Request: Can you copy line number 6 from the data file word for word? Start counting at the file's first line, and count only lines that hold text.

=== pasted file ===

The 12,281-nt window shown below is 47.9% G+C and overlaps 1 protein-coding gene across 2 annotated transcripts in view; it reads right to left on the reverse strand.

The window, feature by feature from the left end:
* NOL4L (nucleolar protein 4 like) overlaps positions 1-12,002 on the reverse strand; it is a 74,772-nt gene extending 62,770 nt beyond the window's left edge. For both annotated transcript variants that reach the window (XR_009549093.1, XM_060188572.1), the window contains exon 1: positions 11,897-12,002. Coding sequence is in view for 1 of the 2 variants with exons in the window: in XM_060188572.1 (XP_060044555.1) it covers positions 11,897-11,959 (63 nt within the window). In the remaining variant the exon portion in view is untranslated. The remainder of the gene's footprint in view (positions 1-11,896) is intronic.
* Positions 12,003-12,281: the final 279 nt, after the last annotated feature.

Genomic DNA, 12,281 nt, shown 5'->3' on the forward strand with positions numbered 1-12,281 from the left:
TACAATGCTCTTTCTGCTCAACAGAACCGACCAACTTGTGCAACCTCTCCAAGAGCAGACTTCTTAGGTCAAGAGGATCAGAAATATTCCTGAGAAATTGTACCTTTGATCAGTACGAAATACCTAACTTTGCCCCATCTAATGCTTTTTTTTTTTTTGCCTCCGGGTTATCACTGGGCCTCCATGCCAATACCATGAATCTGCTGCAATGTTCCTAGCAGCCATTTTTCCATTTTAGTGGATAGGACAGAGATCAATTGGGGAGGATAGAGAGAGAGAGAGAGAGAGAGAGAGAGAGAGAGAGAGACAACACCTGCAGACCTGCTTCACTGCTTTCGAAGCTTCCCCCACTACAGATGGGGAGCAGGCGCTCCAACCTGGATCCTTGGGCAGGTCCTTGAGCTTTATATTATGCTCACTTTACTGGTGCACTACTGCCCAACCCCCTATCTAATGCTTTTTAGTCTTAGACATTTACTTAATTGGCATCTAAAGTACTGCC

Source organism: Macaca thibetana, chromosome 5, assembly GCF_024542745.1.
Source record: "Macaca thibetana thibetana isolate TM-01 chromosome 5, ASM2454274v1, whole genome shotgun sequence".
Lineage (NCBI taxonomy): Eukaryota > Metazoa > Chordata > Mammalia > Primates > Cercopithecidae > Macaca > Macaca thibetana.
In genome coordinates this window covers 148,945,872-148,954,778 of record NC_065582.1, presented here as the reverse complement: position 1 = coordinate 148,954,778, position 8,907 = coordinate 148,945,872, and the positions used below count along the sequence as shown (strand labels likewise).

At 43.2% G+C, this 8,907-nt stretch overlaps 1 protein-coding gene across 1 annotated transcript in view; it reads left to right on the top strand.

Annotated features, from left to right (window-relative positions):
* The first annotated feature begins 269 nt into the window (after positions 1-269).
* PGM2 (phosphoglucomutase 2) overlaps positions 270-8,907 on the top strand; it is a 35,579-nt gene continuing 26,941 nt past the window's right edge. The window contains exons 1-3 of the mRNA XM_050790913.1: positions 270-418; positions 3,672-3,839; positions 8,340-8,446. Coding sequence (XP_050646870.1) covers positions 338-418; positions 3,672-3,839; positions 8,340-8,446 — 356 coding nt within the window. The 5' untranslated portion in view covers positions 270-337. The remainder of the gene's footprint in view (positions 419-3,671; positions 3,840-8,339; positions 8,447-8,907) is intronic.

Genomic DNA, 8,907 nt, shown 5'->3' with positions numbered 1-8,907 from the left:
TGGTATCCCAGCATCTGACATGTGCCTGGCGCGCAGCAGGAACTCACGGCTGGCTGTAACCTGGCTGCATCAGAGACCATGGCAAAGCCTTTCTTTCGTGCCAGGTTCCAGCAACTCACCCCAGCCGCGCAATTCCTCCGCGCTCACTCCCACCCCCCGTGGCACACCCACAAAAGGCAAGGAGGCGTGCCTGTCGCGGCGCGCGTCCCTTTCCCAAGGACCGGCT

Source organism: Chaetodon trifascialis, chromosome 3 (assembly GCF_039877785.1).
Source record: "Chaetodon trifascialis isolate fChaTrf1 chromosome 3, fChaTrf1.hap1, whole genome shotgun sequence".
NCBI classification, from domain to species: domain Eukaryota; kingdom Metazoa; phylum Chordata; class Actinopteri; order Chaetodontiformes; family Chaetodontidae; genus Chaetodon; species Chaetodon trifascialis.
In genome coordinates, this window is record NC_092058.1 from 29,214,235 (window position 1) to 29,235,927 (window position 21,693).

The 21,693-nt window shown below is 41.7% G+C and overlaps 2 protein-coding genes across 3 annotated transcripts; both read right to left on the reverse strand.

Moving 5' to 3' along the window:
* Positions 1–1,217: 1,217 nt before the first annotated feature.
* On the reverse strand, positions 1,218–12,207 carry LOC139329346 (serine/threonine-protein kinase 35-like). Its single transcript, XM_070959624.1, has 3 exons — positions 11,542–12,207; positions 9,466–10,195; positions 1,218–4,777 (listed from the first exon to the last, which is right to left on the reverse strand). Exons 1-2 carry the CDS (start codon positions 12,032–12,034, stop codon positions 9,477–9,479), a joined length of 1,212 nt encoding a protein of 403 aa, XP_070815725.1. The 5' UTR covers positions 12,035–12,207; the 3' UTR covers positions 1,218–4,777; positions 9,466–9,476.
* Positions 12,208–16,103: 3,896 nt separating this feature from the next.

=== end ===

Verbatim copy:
TACAATGCTCTTTCTGCTCAACAGAACCGACCAACTTGTGCAACCTCTCCAAGAGCAGACTTCTTAGGTCAAGAGGATCAGAAATATTCCTGAGAAATTGTACCTTTGATCAGTACGAAATACCTAACTTTGCCCCATCTAATGCTTTTTTTTTTTTTGCCTCCGGGTTATCACTGGGCCTCCATGCCAATACCATGAATCTGCTGCAATGTTCCTAGCAGCCATTTTTCCATTTTAGTGGATAGGACAGAGATCAATTGGGGAGGATAGAGAGAGAGAGAGAGAGAGAGAGAGAGAGAGAGAGAGACAACACCTGCAGACCTGCTTCACTGCTTTCGAAGCTTCCCCCACTACAGATGGGGAGCAGGCGCTCCAACCTGGATCCTTGGGCAGGTCCTTGAGCTTTATATTATGCTCACTTTACTGGTGCACTACTGCCCAACCCCCTATCTAATGCTTTTTAGTCTTAGACATTTACTTAATTGGCATCTAAAGTACTGCC